A March to Recovery and Personal Testimony

by John P. Evans III

Jewell Bedwell has lived – and recovered from – the cycle of drug abuse and what it did to her life. Sober and drug-free for eight years, Bedwell’s dependence on drugs was so strong it eventually led her afoul of the law, not just for abuse but also for a violent act that resulted from that abuse and from the people she became associated with.

Now, she is again seeing firsthand the effects of drug abuse, in her fiance’s mother’s fight against dependence and the subsequent assignment to a drug treatment and addiction recovery center in Easton.

One issue Bedwell still says is a major one that affects negatively the efforts to “cure” people of the habit is the lack of residential treatment centers on the Eastern Shore, and especially in Bedwell’s home county of Caroline.

“There are three recovery houses in Talbot, but none in Caroline County,” said Bedwell, who lives in Denton. Bedwell said she would like to see that change, but in the meantime she would like to see the ones which exist be better funded so they can help more of those in need.
Bedwell said there are currently plans in the works for starting a permanent recovery house in Caroline County.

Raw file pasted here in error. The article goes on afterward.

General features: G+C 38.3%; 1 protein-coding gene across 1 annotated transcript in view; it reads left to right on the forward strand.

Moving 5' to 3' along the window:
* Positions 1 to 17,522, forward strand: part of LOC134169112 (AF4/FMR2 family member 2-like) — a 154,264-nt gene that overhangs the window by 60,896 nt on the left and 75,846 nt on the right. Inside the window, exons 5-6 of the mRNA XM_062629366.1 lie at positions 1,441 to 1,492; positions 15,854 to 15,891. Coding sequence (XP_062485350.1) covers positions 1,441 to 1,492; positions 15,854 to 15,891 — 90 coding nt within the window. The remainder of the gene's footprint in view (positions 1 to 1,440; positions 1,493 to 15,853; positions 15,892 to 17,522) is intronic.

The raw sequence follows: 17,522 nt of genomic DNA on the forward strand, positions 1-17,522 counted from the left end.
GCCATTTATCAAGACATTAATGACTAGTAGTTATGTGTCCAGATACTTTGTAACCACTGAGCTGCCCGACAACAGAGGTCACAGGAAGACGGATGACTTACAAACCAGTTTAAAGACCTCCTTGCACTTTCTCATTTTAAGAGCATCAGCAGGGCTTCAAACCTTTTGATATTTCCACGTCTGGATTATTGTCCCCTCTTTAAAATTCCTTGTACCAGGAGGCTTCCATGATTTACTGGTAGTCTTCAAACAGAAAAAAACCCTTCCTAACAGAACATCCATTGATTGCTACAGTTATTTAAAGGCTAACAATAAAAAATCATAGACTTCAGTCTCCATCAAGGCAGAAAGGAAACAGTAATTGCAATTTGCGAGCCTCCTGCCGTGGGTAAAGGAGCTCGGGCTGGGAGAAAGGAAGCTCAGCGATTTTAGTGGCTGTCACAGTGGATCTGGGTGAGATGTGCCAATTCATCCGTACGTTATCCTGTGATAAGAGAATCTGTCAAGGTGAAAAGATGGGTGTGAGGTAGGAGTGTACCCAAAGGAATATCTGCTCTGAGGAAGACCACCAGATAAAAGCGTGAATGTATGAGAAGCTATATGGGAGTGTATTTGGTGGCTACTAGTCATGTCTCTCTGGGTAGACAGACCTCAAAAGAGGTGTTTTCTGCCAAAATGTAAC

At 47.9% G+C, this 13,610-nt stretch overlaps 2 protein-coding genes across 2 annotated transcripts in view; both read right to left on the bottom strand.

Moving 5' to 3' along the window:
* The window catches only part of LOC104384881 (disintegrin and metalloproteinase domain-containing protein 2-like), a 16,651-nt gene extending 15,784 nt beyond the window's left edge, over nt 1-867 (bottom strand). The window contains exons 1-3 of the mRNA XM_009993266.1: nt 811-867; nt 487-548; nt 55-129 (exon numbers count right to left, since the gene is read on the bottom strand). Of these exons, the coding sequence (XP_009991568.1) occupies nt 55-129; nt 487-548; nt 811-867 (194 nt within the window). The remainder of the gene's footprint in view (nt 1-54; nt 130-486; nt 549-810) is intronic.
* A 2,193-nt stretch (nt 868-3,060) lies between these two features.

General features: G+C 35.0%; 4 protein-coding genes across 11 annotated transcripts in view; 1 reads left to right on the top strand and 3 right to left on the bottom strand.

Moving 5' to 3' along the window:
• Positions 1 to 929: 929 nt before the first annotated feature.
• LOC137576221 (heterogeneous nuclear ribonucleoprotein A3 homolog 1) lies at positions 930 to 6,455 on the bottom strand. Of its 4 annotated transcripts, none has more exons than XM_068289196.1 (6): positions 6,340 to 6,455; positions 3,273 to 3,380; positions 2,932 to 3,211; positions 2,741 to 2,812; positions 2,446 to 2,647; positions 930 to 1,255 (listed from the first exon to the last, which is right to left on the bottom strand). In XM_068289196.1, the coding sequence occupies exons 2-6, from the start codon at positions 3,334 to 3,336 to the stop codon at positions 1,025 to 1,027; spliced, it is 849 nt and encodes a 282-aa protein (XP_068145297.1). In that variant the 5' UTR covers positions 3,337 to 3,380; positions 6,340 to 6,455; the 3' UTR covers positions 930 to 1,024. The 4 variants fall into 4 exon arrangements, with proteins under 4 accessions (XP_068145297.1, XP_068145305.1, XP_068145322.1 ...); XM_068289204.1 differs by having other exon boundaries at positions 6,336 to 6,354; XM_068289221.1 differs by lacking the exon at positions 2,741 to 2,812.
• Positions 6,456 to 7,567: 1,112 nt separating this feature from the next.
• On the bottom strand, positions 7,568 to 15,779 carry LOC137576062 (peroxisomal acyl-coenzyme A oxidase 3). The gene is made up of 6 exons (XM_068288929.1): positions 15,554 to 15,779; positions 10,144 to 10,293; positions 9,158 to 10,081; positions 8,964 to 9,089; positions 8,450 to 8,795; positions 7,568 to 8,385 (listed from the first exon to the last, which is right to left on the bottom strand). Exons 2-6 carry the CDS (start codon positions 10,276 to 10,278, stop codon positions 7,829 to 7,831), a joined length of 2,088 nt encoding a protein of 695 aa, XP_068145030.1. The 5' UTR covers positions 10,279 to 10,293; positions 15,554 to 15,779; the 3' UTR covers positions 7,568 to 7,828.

“To my knowledge it would be the first in Caroline,” she said, adding that she had to go to Chestertown, then to the Western Shore, to find the recovery facility she needed.

Thus, the reason why Bedwell is planning an event from 10 AM to 2 PM on April 14 at the Caroline County 4-H Park. The event, she said, is designed to publicize organizations which offer assistance to recovering addicts, while at the same time to raise money to support local organizations.

“The plan is to have different vendors and information booths for organizations that deal with substance abuse. Currently, I plan to call it “A MARCH TO RECOVERY,” added Bedwell.

Bedwell said there will also be a 50-50 raffle and a silent auction, the proceeds of which will also go to local organizations. There will also be inflatable “rides” and crafts for kids.

“I have a background in event planning, so I thought I would see if I could put on an event that would help others who are going through what I went through,” Bedwell said.

Bedwell said her “drug of choice” was heroin, though she was caught with other illegal drugs in her possession on at least two occasions.
“I will be eight years clean in August, but last October my (future) mother-in-law went to a recovery house. They are giving her the help she needed. Unlike many of the other recovery houses, this one is a non-profit. The houses I was in, made money, but this one is different,” said Bedwell.

Bedwell said her drug abuse began when she was 18 and spun out of control for several years until 2009 when she was involved in an incident “that made all the newspapers” and ultimately she was sentenced to jail. But the judge reduced her sentence to three months for time served and she was instead placed on two-years probation and ordered to go through rehab. She was 22 at the time.